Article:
QUESTION 1: The frequency of light (as measured by the observer) varies with the speed of the observer. Does this mean that the speed of light (as measured by the observer) also varies with the speed of the observer, in violation of Einstein's special relativity?
"vO is the velocity of an observer moving towards the source. This velocity is independent of the motion of the source. Hence, the velocity of waves relative to the observer is c + vO. (...) The motion of an observer does not alter the wavelength. The increase in frequency is a result of the observer encountering more wavelengths in a given time."
"La variation de la fréquence observée lorsqu'il y a mouvement relatif entre la source et l'observateur est appelée effet Doppler. (...) 6. Source immobile - Observateur en mouvement: La distance entre les crêtes, la longueur d'onde lambda ne change pas. Mais la vitesse des crêtes par rapport à l'observateur change !"
Carl Mungan: "Consider the case where the observer moves toward the source. In this case, the observer is rushing head-long into the wavefronts... (...) In fact, the wave speed is simply increased by the observer speed, as we can see by jumping into the observer's frame of reference."
Roger Barlow, Professor of Particle Physics: "Moving Observer. Now suppose the source is fixed but the observer is moving towards the source, with speed v. In time t, ct/(lambda) waves pass a fixed point. A moving point adds another vt/(lambda). So f'=(c+v)/(lambda)."
Tony Harker, University College London: "If the observer moves with a speed Vo away from the source (...), then in a time t the number of waves which reach the observer are those in a distance (c-Vo)t, so the number of waves observed is (c-Vo)t/lambda, giving an observed frequency f'=f((c-Vo)/c) when the observer is moving away from the source at a speed Vo."
Albert Einstein Institute: "As the receiver moves towards each pulse, the time until pulse and receiver meet up is shortened. In this particular animation, which has the receiver moving towards the source at one third the speed of the pulses themselves, four pulses are received in the time it takes the source to emit three pulses [that is, the speed of light as measured by the receiver is (4/3)c]."
QUESTION 2: The frequency of light falling in a gravitational field increases in accordance with the equation f'=f(1+gh/c^2), as predicted by Newton's emission theory of light. Does this mean that the speed of light also increases, in accordance with another prediction of the emission theory, c'=c(1+gh/c^2)?
University of Illinois at Urbana-Champaign: "Consider a falling object. ITS SPEED INCREASES AS IT IS FALLING. Hence, if we were to associate a frequency with that object the frequency should increase accordingly as it falls to earth. Because of the equivalence between gravitational and inertial mass, WE SHOULD OBSERVE THE SAME EFFECT FOR LIGHT. So lets shine a light beam from the top of a very tall building. If we can measure the frequency shift as the light beam descends the building, we should be able to discern how gravity affects a falling light beam. This was done by Pound and Rebka in 1960. They shone a light from the top of the Jefferson tower at Harvard and measured the frequency shift. The frequency shift was tiny but in agreement with the theoretical prediction."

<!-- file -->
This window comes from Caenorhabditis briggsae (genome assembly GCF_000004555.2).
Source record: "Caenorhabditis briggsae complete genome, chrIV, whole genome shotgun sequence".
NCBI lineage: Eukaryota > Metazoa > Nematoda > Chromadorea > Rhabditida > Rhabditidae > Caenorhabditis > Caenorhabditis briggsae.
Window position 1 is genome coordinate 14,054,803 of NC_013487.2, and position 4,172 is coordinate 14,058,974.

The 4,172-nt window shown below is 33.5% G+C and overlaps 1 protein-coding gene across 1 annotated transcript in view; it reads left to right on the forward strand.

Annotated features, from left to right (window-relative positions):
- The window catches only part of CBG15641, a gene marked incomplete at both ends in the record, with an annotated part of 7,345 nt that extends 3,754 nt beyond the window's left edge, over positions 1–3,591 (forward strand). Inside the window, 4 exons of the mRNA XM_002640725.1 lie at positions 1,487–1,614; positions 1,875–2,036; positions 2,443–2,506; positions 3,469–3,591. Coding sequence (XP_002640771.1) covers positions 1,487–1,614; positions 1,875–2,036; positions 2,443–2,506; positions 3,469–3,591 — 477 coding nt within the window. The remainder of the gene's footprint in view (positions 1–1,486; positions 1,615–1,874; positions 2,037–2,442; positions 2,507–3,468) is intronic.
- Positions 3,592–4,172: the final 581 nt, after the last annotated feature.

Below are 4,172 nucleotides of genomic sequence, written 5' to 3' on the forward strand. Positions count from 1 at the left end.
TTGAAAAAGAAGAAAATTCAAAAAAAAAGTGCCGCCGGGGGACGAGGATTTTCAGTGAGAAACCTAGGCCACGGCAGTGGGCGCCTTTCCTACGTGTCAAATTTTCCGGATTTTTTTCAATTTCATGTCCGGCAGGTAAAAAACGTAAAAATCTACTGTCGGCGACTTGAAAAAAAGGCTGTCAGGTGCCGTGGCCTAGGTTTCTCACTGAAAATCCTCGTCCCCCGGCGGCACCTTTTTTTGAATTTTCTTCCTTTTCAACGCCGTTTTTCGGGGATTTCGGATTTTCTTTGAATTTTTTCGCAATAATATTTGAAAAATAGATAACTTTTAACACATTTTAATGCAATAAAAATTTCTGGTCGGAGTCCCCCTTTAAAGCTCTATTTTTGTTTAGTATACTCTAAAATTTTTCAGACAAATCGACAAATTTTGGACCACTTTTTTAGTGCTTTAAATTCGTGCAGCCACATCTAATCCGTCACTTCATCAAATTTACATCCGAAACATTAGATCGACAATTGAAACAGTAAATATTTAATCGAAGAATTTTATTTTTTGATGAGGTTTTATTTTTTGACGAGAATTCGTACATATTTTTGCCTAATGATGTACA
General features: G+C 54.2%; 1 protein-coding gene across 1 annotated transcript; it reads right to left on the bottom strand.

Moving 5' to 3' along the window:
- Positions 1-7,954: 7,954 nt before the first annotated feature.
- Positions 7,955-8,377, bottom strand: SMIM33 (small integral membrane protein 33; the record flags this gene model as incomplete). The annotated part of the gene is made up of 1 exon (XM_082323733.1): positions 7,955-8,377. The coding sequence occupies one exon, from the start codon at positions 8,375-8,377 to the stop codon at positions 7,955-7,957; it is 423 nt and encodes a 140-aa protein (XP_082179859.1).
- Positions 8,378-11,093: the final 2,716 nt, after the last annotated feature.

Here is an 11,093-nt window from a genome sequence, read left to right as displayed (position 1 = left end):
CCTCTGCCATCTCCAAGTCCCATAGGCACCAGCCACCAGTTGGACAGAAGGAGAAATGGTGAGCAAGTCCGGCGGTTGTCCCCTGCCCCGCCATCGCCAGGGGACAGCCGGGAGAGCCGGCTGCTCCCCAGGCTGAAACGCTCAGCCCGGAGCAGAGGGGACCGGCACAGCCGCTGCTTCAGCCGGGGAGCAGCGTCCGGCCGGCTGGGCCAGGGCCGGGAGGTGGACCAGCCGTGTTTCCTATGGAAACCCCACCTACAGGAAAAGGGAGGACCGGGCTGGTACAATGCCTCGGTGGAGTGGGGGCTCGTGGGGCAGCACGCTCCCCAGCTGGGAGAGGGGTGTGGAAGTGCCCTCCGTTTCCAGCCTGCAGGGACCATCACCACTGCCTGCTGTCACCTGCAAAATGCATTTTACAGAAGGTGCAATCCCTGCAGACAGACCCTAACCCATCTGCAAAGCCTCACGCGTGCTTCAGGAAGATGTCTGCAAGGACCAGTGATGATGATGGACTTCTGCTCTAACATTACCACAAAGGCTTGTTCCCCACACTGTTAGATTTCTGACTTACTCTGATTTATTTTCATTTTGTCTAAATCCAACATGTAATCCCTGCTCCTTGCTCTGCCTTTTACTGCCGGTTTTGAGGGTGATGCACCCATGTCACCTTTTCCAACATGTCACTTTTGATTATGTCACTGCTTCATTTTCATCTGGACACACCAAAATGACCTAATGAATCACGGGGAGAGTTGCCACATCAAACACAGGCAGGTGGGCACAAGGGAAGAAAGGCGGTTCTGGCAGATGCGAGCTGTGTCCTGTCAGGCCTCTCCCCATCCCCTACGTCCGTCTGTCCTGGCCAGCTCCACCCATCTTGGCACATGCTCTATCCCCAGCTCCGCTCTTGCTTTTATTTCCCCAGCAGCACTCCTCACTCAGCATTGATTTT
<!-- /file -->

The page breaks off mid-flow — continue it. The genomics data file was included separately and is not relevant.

Albert Einstein Institute: "One of the three classical tests for general relativity is the gravitational redshift of light or other forms of electromagnetic radiation. However, in contrast to the other two tests - the gravitational deflection of light and the relativistic perihelion shift -, you do not need general relativity to derive the correct prediction for the gravitational redshift. A combination of Newtonian gravity, a particle theory of light, and the weak equivalence principle (gravitating mass equals inertial mass) suffices."
The Gravitational Red-Shift, R.F.Evans and J.Dunning-Davies, Department of Physics, University of Hull: "Attention is drawn to the fact that the well-known expression for the red-shift of spectral lines due to a gravitational field may be derived with no recourse to the theory of general relativity. This raises grave doubts over the inclusion of the measurement of this gravitational red-shift in the list of crucial tests of the theory of general relativity. (...) In truth, it would seem that the result for the red-shift of spectral lines due to the action of a gravitational field has nothing specifically to do with the theory of general relativity. It is a result which draws on more modern results due to such as Planck and Poincaré, but, apart from those, is deduced from notions of Newtonian mechanics alone."
"Relativity 3 - gravity and light"
Harvey Reall, University of Cambridge: "...light falls in the gravitational field in exactly the same way as a massive test particle."
Dr. Cristian Bahrim: "If we accept the principle of equivalence, we must also accept that light falls in a gravitational field with the same acceleration as material bodies."
"Le principe d'équivalence, un des fondements de base de la relativité générale prédit que dans un champ gravitationnel, la lumière tombe comme tout corps matériel selon l'acceleration de la pesanteur."
Robert W. Brehme: "Light falls in a gravitational field just as do material objects."